Dec. 17 (Bloomberg) -- Fiji, an island chain in the South Pacific, is bracing for the arrival of tropical cyclone Evan, which left two people dead and 3,000 others homeless in Samoa last week.
The category 4 cyclone was about 35 kilometers (22 miles) south of the northwestern island of Yasawa-I-Rara at midday local time, moving southwest at about 20 kilometers per hour, according to the Fiji Meteorological Service website. Winds at the storm’s center will average 185 kilometers per hour, with some gusts of 270 kilometers per hour, the agency said.
“I cannot stress how serious this is -- every Fijian will be affected,” Fiji’s Prime Minister Frank Bainimarama told the Australian Broadcasting Corp. yesterday. “If the weather forecasters are correct it will affect Fiji in a very damaging way, bringing about destructive winds and flooding.”
Fiji is a 332-island archipelago 3,240 kilometers northeast of Australia. The cyclone season in the South Pacific region runs from November to April and storms sometime cause flooding and landslides.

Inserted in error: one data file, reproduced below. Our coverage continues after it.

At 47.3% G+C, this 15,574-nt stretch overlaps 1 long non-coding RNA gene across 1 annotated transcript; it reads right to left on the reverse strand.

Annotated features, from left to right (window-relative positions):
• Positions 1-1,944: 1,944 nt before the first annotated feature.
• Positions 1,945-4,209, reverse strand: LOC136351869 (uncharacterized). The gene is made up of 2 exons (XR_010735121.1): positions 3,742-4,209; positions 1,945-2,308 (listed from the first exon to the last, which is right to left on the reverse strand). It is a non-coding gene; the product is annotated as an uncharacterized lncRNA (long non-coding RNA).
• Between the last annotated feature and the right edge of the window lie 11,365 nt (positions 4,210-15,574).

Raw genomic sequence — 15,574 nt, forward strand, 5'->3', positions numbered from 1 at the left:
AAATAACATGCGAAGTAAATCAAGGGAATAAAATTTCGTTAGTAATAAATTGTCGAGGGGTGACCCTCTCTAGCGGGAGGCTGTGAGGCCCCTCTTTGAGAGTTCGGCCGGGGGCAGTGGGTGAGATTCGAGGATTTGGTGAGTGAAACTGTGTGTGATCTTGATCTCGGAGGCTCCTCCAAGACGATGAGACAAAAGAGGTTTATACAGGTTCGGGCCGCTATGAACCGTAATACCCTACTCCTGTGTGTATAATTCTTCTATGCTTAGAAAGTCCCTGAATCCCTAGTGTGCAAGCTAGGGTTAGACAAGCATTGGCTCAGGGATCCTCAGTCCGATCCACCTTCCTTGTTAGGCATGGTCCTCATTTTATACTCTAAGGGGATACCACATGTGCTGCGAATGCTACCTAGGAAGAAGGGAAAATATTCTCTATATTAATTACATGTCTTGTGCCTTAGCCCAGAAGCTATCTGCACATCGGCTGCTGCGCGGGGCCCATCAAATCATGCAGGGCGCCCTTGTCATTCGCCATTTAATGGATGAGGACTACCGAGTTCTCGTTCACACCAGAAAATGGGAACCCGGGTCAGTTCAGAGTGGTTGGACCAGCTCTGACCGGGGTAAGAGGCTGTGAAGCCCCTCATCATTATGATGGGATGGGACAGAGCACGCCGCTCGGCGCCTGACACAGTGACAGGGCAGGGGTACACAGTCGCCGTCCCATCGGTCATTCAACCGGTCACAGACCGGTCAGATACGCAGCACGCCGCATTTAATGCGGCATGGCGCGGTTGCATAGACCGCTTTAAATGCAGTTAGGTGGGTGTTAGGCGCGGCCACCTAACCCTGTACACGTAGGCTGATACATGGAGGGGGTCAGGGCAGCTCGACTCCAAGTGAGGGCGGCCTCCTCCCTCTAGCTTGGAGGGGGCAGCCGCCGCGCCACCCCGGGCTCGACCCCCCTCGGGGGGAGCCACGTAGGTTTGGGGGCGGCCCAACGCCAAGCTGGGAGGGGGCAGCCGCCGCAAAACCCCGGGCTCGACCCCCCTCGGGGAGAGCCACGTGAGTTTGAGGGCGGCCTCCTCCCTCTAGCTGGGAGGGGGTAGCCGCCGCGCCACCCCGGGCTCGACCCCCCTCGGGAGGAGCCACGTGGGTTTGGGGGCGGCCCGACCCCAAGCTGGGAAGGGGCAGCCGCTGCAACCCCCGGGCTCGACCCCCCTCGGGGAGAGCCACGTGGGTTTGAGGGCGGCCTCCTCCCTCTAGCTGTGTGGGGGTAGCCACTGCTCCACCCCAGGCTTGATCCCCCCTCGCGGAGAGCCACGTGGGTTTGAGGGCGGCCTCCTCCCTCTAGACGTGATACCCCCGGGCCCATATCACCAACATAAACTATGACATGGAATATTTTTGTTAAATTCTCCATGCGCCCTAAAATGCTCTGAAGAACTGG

Air New Zealand canceled today’s return service from Auckland to the Fijian settlement of Nadi, it said in an e-mailed statement. It’s increasing capacity into Samoa to accommodate extra passengers and cargo, it said.
Airlines including Air Pacific, Jetstar and Pacific Sun have canceled all flights out of Fiji today, and Fiji’s Reserve Bank Governor has ordered all commercial banks closed until further notice, the ABC reported today. The cyclone is the strongest to threaten the country in 20 years, it said.
Some areas of Fiji were already without power and experiencing flash flooding, New Zealand website stuff.co.nz reported.
The Australian government said it is monitoring the cyclone and offered assistance to Fiji and Samoa. More than 300,000 Australian tourists visit Fiji every year and Australia is the nation’s largest aid donor, according to a statement from Foreign Minister Bob Carr’s office in Canberra.
New Zealand will give NZ$50,000 ($42,335) in aid to Samoa, including search assistance for missing fishermen, Radio New Zealand reported on its website.
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